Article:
Education Savings Accounts: Fiscal Analysis of a Proposed Universal ESA in Oregon
By Eric Fruits, Ph.D.
Education Savings Accounts deposit a percentage of the funds that the state would otherwise spend to educate a student in a public school into accounts associated with the student’s family. The family may use the funds to spend on private school tuition or other educational expenses. Funds remaining in the account after expenses may be “rolled over” for use in subsequent years.
Empirical research on private school choice finds evidence that private school choice delivers benefits to participating students—particularly educational attainment.
Currently, Arizona, Florida, Mississippi, North Carolina, and Tennessee have active ESA programs that are limited to particular groups of students such as those with special needs. The proposed Oregon ESA bill would introduce a universal ESA program for all K–12 students.
ESAs are frequently designed so the amount of funding provided to families is less than the amount the state would otherwise pay for a student to attend public school, with the state recouping the difference. In this way, ESAs can be designed to produce a net fiscal benefit (i.e., cost savings) to state and local government budgets.
A fiscal analysis of the proposed Oregon ESA bill finds that it would cost the state approximately $128 million a year but would lead to savings of about $130 million a year to local school districts, for a net state and local impact of approximately $2.2 million in reduced costs. There is virtually no net impact on per-student spending for students who choose public K–12 education. ♦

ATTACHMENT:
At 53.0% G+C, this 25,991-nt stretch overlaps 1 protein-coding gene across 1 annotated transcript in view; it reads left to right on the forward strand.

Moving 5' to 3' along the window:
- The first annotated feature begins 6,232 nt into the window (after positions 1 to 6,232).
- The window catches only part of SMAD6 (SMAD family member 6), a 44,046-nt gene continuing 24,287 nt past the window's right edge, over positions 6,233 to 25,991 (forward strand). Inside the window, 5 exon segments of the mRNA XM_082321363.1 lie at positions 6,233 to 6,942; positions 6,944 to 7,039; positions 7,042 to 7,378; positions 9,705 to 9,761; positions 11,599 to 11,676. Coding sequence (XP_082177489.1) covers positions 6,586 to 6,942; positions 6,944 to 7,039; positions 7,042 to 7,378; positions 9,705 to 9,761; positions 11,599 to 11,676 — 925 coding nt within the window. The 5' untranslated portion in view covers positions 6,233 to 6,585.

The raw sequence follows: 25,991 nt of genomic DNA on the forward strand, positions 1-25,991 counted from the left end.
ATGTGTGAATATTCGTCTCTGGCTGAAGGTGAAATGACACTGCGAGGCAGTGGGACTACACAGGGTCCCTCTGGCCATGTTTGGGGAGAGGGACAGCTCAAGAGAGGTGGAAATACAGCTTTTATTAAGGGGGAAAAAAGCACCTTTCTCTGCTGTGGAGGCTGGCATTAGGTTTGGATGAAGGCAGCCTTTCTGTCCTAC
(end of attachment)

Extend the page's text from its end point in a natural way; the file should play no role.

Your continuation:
Eric Fruits, Ph.D. is president and chief economist at Economics International Corp., an Oregon-based consulting firm specializing in economics, finance, and statistics. He is also an adjunct professor at Portland State University, where he teaches in the economics department and edits the university’s quarterly real estate report. His economic analysis has been widely cited and has been published in The Economist, the Wall Street Journal, and USA Today.
Dr. Fruits has been invited to provide analysis to the Oregon legislature regarding the state’s tax and spending policies. He has been involved in numerous projects involving natural resources and Oregon forest products such as analysis for Ross-Simmons v. Weyerhaeuser, an antitrust case that was ultimately decided by the United States Supreme Court. His testimony regarding the economics of Oregon public employee pension reforms was heard by a special session of the Oregon Supreme Court.
Dr. Fruits has produced numerous research papers in real estate and financial economics, with results published in the Journal of Real Estate Research, Advances in Financial Economics, and theMunicipal Finance Journal.